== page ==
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Auteur BORDIER, C.; SARAUX, C.; VIBLANC, V.A.; GACHOT-NEVEU, H.; BEAUGEY, M.; LE MAHO, Y.; LE BOHEC, C. url  openurl
  Titre Inter-Annual Variability of Fledgling Sex Ratio in King Penguins Type Article scientifique
  Année 2014 Publication Revue Abrégée Plos One  
  Volume 9 Numéro 12 Pages 1-17  
  Mots-Clés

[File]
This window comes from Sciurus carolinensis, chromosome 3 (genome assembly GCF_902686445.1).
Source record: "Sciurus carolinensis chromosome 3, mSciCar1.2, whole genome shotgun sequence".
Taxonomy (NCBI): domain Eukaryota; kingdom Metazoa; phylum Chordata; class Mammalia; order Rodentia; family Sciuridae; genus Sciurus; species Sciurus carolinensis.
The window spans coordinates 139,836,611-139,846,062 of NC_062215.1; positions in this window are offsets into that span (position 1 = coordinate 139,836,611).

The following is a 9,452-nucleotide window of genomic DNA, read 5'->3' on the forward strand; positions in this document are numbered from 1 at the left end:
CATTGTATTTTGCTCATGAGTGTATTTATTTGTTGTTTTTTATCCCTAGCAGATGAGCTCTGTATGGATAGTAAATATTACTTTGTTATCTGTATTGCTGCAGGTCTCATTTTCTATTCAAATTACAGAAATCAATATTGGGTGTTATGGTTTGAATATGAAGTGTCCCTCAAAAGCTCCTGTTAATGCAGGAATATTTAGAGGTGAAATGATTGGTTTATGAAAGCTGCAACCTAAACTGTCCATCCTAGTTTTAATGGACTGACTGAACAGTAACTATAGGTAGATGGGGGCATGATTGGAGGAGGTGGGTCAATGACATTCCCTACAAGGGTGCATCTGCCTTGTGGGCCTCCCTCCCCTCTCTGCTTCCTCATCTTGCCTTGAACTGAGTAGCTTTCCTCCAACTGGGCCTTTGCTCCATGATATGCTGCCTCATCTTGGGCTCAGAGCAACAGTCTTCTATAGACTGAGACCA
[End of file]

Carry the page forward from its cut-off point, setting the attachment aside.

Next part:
Résumé As the number of breeding pairs depends on the adult sex ratio in a monogamous species with biparental care, investigating sex-ratio variability in natural populations is essential to understand population dynamics. Using 10 years of data (20002009) in a seasonally monogamous seabird, the king penguin (Aptenodytes patagonicus), we investigated the annual sex ratio at fledging, and the potential environmental causes for its variation. Over more than 4000 birds, the annual sex ratio at fledging was highly variable (ranging from 44.4% to 58.3% of males), and on average slightly biased towards males (51.6%). Yearly variation in sex-ratio bias was neither related to density within the colony, nor to global or local oceanographic conditions known to affect both the productivity and accessibility of penguin foraging areas. However, rising sea surface temperature coincided with an increase in fledging sex-ratio variability. Fledging sex ratio was also correlated with difference in body condition between male and female fledglings. When more males were produced in a given year, their body condition was higher (and reciprocally), suggesting that parents might adopt a sex-biased allocation strategy depending on yearly environmental conditions and/or that the effect of environmental parameters on chick condition and survival may be sex-dependent. The initial bias in sex ratio observed at the juvenile stage tended to return to 1:1 equilibrium upon first breeding attempts, as would be expected from Fisher's classic theory of offspring sex-ratio variation.